How do John Locke's ideas on the purpose, scope, and limits of government compare to those of Aristotle and Thomas Hobbes?

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John Locke's political philosophy is characterized by staunch resistance to authoritarianism. Locke asserts that, in "the state of nature," humankind is equal and independent, each person free to follow their own desires and self-interests. Problems arise, however, when one person's self-interest comes at the harm or expense of another's. Therein...

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John Locke's political philosophy is characterized by staunch resistance to authoritarianism. Locke asserts that, in "the state of nature," humankind is equal and independent, each person free to follow their own desires and self-interests. Problems arise, however, when one person's self-interest comes at the harm or expense of another's. Therein lies the need for government; the people surrender their natural rights in return for impartial justice. This mutual agreement is the basis for legitimate government; if a ruler seeks absolute power and no longer allows the rule of the majority, it is the peoples' right and responsibility to overthrow this illegitimate government.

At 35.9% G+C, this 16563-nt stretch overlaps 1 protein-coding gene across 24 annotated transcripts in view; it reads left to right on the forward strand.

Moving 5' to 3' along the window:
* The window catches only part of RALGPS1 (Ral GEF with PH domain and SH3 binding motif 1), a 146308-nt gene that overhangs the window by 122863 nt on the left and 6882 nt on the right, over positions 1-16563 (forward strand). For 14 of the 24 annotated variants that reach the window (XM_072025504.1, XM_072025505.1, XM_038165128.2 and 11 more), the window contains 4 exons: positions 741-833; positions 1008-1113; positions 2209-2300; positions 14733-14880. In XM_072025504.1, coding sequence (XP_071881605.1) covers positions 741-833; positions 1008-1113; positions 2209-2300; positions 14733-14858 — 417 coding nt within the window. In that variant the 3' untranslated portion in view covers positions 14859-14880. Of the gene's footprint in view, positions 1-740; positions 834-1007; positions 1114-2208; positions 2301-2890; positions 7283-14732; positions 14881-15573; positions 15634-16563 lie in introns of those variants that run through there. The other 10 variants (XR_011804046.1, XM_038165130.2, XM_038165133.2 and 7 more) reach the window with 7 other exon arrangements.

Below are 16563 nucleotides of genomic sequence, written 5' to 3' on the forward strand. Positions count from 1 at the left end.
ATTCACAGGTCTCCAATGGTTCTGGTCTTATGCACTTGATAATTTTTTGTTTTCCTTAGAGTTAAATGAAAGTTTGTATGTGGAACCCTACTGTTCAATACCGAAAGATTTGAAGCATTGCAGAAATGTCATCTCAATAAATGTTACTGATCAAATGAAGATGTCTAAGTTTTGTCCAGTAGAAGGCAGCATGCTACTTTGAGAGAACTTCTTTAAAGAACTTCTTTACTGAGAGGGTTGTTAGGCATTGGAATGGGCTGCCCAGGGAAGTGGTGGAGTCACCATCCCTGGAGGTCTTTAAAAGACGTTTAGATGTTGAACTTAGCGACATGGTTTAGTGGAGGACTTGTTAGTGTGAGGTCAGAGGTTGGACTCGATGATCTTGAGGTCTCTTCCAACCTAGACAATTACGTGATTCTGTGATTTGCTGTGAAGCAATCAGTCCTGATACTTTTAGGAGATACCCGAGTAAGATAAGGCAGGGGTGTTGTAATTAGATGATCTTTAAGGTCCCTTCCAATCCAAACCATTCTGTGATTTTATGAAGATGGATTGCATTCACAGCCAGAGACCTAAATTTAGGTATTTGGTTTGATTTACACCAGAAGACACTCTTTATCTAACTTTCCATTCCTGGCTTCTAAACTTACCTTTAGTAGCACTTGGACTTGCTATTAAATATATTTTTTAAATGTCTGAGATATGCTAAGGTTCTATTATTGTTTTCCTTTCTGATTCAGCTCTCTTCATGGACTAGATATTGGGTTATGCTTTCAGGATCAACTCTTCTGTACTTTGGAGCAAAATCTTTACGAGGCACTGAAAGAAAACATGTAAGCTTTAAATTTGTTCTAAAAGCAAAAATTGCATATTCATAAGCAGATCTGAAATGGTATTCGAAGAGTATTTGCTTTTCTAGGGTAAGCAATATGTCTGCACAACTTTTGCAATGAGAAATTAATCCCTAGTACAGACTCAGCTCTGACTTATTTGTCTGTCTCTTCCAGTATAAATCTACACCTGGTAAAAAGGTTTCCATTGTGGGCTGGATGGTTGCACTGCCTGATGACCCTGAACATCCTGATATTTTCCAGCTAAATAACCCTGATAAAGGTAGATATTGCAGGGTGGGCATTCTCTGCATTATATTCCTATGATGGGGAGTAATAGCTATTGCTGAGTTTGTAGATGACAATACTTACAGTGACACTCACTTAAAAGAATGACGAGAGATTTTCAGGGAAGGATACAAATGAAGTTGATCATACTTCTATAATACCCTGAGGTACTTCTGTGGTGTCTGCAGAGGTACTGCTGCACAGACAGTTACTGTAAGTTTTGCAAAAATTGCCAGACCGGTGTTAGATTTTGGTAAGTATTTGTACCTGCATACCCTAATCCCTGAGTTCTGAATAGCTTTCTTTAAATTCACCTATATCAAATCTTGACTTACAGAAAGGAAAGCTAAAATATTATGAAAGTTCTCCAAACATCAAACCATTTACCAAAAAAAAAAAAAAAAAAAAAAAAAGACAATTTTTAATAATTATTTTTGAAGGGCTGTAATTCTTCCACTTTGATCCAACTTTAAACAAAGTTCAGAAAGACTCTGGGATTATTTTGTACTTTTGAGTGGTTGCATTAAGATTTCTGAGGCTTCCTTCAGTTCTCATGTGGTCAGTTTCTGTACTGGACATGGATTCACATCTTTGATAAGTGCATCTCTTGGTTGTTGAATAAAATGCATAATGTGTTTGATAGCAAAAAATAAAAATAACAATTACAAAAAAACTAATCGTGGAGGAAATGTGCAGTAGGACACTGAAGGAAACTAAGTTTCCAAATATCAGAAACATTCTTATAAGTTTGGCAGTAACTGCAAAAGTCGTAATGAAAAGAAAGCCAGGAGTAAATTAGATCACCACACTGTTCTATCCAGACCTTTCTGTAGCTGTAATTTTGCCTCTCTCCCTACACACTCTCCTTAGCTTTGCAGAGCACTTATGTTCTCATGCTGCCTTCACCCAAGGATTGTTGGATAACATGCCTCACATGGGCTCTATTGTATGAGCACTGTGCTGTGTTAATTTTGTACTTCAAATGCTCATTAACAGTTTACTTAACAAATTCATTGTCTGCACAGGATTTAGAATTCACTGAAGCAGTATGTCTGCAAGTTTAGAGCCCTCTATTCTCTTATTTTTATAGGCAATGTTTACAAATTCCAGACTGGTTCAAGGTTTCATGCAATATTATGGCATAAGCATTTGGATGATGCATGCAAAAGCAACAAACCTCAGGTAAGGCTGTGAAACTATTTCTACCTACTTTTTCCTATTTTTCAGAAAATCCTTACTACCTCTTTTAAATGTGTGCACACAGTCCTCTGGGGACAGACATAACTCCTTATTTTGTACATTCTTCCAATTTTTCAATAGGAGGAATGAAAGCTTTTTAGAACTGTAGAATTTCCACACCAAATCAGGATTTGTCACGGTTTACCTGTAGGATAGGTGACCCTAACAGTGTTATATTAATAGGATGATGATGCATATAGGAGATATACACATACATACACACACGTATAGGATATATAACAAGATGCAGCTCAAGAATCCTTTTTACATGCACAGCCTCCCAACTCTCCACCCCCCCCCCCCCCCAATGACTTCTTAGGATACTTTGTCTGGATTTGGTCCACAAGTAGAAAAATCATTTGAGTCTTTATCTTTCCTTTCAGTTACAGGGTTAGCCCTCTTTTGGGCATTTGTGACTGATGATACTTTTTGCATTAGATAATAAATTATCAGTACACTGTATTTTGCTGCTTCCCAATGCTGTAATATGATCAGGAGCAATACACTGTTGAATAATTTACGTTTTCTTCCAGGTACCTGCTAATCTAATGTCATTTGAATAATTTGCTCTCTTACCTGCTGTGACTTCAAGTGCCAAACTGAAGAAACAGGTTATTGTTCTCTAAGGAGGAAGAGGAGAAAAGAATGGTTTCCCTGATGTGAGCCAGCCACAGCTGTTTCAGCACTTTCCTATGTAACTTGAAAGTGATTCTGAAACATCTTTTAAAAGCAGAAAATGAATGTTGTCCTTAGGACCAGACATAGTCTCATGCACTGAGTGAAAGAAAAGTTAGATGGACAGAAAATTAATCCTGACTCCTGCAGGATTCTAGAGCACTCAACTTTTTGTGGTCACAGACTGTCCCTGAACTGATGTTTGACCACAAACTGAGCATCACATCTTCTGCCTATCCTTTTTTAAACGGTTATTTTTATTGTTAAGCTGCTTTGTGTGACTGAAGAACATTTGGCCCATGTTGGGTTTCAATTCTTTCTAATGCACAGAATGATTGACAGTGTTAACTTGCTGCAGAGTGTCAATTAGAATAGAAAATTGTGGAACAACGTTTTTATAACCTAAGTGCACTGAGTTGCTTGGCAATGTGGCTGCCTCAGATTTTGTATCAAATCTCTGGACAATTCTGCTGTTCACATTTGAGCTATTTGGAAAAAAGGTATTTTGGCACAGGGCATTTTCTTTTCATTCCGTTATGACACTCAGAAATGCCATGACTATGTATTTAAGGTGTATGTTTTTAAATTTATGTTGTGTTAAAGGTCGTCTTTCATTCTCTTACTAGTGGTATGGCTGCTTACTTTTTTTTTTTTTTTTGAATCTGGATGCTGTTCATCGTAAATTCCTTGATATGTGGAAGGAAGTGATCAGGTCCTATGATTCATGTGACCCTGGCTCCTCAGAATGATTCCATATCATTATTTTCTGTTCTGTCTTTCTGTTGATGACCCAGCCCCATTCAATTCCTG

Hobbes, on the other hand, views the state of nature as a state of constant war and chaos; he believes that the primary role of government is to eliminate conflict and to save mankind from itself. He posits that, in order for it to succeed, a government has to possess absolute authority over its people. His political theory differs from Locke's in that he has a much bleaker view of the nature of humanity and a much more favorable outlook on authoritarianism.

Aristotle famously wrote that "man is a political animal," asserting that even in the state of nature, humankind naturally aligns itself into political factions. This differs from the opinion of both Hobbes and Locke, who saw humankind as naturally independent. Aristotle writes that all governments serve some degree of "good" for the community, but that they are most effective when power is concentrated in a small group of people. He considers democracy to be anarchy and asserts that monarchy or aristocracy are the most effective ways to run a government. A second way in which his philosophy differs from Locke and Hobbes is his views on equality; Aristotle contends that some people are inherently inferior to others and must be subjugated by their superiors.

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